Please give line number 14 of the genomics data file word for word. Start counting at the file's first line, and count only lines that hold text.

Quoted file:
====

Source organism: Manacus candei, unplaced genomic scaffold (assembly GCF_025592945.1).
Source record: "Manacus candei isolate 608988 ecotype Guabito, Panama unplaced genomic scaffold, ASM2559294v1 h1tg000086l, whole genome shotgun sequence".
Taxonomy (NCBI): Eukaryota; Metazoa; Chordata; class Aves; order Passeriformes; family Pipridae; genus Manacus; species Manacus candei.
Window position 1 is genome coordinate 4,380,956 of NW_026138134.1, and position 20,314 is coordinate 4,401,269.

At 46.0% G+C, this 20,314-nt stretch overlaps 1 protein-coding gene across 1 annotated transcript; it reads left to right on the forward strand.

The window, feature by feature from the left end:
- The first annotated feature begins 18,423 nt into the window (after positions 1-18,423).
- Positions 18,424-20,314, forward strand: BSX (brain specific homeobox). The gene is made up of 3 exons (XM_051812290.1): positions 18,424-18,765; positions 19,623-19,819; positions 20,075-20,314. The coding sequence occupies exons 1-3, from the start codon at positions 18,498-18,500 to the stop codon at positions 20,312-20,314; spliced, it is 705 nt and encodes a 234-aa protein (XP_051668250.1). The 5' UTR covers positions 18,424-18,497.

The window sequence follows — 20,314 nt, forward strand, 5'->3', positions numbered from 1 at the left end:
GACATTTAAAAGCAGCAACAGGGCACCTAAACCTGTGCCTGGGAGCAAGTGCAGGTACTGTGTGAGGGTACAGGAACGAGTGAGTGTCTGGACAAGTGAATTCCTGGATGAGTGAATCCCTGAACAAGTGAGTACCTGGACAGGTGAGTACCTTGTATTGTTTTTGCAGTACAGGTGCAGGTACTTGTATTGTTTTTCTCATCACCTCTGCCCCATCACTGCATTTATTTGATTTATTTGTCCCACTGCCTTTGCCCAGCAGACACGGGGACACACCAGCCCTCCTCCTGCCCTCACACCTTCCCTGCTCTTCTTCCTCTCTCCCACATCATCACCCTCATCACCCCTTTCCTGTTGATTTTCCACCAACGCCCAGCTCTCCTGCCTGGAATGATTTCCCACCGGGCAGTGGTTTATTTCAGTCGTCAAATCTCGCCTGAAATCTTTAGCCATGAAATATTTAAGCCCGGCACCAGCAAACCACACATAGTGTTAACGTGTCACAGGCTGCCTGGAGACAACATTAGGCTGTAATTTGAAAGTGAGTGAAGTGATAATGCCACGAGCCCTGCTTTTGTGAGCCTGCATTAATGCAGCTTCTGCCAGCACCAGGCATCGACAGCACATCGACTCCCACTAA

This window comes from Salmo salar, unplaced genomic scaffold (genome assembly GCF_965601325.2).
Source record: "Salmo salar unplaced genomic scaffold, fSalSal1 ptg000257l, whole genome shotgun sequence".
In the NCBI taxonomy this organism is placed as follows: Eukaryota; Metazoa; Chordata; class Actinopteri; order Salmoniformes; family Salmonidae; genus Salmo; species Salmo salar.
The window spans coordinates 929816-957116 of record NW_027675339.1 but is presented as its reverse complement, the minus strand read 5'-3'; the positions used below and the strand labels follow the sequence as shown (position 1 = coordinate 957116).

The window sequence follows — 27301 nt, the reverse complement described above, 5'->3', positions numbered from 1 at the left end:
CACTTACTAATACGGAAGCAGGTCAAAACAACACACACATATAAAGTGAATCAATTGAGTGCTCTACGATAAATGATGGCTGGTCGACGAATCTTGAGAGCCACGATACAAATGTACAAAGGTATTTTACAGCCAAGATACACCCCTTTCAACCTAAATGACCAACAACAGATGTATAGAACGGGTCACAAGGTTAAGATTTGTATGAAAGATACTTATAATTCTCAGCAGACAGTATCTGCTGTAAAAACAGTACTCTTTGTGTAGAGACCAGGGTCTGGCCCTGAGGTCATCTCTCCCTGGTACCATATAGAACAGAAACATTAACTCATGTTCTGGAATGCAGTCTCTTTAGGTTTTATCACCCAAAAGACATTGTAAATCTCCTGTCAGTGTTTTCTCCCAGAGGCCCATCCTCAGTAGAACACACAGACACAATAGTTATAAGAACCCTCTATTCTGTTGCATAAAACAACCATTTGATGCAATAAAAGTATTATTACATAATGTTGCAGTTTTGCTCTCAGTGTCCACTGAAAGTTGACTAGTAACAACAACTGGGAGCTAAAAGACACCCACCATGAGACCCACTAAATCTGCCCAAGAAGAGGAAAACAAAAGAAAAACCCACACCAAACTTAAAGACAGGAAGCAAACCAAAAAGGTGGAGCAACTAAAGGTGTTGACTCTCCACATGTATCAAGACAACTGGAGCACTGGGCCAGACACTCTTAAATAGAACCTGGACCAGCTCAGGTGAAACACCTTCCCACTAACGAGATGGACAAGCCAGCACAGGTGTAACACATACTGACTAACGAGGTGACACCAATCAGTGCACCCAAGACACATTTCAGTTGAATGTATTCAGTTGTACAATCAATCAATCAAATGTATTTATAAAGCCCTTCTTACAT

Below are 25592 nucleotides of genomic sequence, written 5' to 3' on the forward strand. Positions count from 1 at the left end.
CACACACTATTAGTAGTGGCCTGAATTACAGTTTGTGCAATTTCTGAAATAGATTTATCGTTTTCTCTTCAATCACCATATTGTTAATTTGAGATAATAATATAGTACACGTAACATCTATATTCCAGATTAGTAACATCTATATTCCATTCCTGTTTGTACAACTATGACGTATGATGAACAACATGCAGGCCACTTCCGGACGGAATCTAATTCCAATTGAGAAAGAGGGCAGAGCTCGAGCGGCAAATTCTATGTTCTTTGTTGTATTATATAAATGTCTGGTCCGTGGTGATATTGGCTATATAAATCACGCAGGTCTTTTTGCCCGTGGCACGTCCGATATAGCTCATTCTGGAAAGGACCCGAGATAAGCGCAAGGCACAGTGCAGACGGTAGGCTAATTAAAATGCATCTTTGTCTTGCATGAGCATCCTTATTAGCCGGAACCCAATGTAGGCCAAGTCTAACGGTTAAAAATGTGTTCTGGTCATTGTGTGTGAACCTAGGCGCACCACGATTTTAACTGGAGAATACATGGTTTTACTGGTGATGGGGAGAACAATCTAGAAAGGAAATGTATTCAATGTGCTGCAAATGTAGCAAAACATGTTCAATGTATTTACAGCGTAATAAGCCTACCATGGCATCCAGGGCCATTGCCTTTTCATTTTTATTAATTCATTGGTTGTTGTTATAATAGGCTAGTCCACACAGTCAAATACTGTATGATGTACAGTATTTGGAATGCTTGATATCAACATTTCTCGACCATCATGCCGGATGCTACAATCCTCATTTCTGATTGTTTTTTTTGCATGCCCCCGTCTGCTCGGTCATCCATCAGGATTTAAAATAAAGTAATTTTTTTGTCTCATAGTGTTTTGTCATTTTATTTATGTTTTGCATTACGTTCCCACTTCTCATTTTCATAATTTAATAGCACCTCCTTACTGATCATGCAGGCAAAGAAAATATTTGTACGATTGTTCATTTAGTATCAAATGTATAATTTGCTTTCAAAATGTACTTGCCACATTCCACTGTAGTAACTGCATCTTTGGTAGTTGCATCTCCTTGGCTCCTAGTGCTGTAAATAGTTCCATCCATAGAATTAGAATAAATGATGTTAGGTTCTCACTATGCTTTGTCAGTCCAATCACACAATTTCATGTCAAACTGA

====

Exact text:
The window spans coordinates 929816-957116 of record NW_027675339.1 but is presented as its reverse complement, the minus strand read 5'-3'; the positions used below and the strand labels follow the sequence as shown (position 1 = coordinate 957116).